London Film Festival Shining a Spotlight on LGBT Movies
"Some of the strongest cinema we've seen this year has been LGBT-themed," says festival director Clare Stewart. "Everyone in the industry is now more willing to take a risk."
In 1967, the Sexual Offences Act came into force in England, partially decriminalizing homosexuality and proving to be a turning point in LGBT history. Half a century on, the BFI London Film Festival is helping to mark the law's 50th anniversary with a bumper selection of LGBT titles in its lineup, with many of those films being given the glittering red carpet treatment.
"It's a profoundly strong year for LGBT cinema," says festival director Clare Stewart. "And we are starting to see that emerge in more cultures and also in more mainstream films."
Luca Guadagnino's story of sexual awakening, Call Me by Your Name, will have a gala screening in London, while Sebastian Lelio's trans tale, A Fantastic Woman — which also has been chosen to represent Chile in the foreign-language Oscar race — is getting a special presentation. In the official competition, Cannes hit (and France's Oscar submission) 120 Beats per Minute, about AIDS activism in Paris, and the Brazilian drama Good Manners are both up for the London festival's big prize. Elsewhere, films such as The Wound, Beach Rats, A Moment in the Reeds and the doc Antonio Lopez 1970: Sex, Fashion and Disco offer examples of a growing array of gay-themed films from around the world.
"The other thing that we're really seeing, which is exciting and a bit more of a development, is more films that aren't necessarily LGBT films but where the character's sexual identity is being treated as a given rather than the subject," adds Stewart.
Coincidentally, the London Film Festival lands just weeks after a major local LGBT success. Francis Lee's feature debut, God's Own Country, the critically acclaimed microbudget British indie about a male sheep farmer who falls for a male migrant Romanian worker, has amassed more than $650,000 in the U.K. since it bowed in September.
"It's really so encouraging," says Tricia Tuttle, head of the LGBT-focused BFI Flare festival, which this March celebrated its 31st edition and shares its programming team with the London Film Festival. "[God's Own Country] has done really well at the box office, proving that there is a real appetite for [LGBT fare]."
Tuttle argues that this LFF's bigger-than-usual crop of LGBT titles isn't the result of a concerted effort to shine a spotlight on queer cinema but is "genuinely coming out of the strength of work" available in a year when Moonlight became the first LGBT film to win the best picture Oscar.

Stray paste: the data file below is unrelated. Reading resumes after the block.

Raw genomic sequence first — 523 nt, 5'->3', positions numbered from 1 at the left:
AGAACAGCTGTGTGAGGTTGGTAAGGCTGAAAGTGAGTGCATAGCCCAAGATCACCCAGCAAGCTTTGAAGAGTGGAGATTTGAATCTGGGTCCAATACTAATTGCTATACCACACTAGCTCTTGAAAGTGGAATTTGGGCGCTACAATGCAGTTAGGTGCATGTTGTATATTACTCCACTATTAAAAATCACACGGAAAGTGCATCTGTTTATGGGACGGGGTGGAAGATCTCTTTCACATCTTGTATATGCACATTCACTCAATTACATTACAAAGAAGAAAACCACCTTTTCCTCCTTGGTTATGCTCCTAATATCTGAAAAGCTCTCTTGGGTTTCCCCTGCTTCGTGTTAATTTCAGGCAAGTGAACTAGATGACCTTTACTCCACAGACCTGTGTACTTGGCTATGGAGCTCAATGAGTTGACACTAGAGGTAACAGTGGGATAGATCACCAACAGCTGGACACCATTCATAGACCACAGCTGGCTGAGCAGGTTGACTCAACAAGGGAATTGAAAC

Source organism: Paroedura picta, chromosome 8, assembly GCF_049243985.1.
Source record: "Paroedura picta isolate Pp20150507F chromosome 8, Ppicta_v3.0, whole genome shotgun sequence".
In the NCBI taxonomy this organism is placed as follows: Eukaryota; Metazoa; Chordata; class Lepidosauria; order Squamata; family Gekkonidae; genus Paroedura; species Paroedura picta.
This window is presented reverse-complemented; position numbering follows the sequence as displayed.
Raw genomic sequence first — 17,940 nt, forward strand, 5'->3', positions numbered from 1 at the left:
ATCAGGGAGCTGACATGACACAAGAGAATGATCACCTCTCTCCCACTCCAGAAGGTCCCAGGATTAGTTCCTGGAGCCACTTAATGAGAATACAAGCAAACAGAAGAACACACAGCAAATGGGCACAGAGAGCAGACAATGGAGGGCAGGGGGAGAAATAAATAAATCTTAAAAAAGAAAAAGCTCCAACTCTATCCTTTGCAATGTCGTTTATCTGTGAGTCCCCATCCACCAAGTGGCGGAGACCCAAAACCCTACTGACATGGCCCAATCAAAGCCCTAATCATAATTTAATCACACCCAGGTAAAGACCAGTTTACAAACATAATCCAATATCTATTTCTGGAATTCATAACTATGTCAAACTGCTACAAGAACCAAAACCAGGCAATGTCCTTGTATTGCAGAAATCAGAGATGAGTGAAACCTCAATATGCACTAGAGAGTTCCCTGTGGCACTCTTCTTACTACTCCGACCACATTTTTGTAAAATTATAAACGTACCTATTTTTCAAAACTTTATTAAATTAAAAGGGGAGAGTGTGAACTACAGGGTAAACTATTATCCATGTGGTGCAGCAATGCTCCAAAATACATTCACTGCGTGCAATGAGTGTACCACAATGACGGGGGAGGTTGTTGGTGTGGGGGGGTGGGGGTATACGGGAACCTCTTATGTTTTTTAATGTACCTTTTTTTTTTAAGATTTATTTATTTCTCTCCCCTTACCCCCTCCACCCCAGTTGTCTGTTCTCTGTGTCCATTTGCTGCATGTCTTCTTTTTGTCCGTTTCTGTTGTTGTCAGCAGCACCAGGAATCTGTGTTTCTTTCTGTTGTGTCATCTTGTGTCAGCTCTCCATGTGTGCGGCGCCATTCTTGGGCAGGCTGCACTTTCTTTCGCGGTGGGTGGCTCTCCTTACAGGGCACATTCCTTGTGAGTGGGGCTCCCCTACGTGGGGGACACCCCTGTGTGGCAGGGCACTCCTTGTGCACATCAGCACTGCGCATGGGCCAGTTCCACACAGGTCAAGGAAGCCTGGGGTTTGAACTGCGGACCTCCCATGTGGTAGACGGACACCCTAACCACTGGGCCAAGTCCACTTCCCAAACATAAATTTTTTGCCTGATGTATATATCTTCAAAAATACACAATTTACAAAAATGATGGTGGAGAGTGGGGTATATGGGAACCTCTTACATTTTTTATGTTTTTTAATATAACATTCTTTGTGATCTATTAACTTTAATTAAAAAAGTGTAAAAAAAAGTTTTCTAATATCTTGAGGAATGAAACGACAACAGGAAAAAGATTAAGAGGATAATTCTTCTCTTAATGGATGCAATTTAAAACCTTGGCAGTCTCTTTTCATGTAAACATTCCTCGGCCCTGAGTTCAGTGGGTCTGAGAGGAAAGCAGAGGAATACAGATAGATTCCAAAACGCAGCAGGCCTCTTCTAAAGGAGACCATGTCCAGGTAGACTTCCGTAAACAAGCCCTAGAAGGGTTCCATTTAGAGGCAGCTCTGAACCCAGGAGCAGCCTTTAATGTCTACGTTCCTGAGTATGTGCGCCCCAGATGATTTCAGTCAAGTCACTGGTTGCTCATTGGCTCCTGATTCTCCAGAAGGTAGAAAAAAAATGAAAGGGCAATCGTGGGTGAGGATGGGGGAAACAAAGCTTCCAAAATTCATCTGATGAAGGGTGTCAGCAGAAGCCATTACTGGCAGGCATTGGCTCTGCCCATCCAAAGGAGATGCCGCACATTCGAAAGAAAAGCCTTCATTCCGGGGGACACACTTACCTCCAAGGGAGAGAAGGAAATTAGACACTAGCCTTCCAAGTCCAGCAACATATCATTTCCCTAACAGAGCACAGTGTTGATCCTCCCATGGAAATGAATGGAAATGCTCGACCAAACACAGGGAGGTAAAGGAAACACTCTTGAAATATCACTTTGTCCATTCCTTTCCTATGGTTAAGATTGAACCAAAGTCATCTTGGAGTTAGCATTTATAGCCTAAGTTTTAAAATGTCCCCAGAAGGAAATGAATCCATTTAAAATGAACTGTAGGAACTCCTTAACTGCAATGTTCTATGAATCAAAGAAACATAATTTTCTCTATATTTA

"Some of the strongest cinema we've seen this year has been LGBT-themed," says Tuttle. "Everyone in the industry is now more willing to take a risk. It's all part of a whole wider fabric of younger people's changing attitudes to people being able to express their sex and gender how they want to."
Among the U.K.'s leading figures for such cinema is distributor Peccadillo Pictures, which will present both Beach Rats and The Wound at the LFF (and had a hit earlier this year with gay Scandinavian biopic Tom of Finland). Peccadillo also is preparing the release of controversial Arab-Israeli pic In Between, which earned director Maysaloun Hamoud a fatwa for its depictions of homosexuality. "It's just a little more mainstream than it was before," says Peccadillo managing director Tom Abell. "So you've actually got the larger distributors picking up films that in the past would have come to us."
But while distributors such as Peccadillo may now find new competition for LGBT films, it seems there will be plenty of material to go around, especially given the current political landscape. "We live in tumultuous times, and when there are public debates on issues with gender and sexuality, I think that does drive filmmakers to be more creative," says Stewart, adding that features such as A Fantastic Woman are "very important" given U.S. President Donald Trump's recent attempt to ban transgender people in the military.
"In a time where social division is becoming more and more pronounced, the need for these stories to be told becomes more enhanced and urgent," she says. "But yeah, the flip side is that I love that these are great works of cinema."
This story first appeared in the Sept. 27 issue of The Hollywood Reporter magazine. To receive the magazine, click here to subscribe.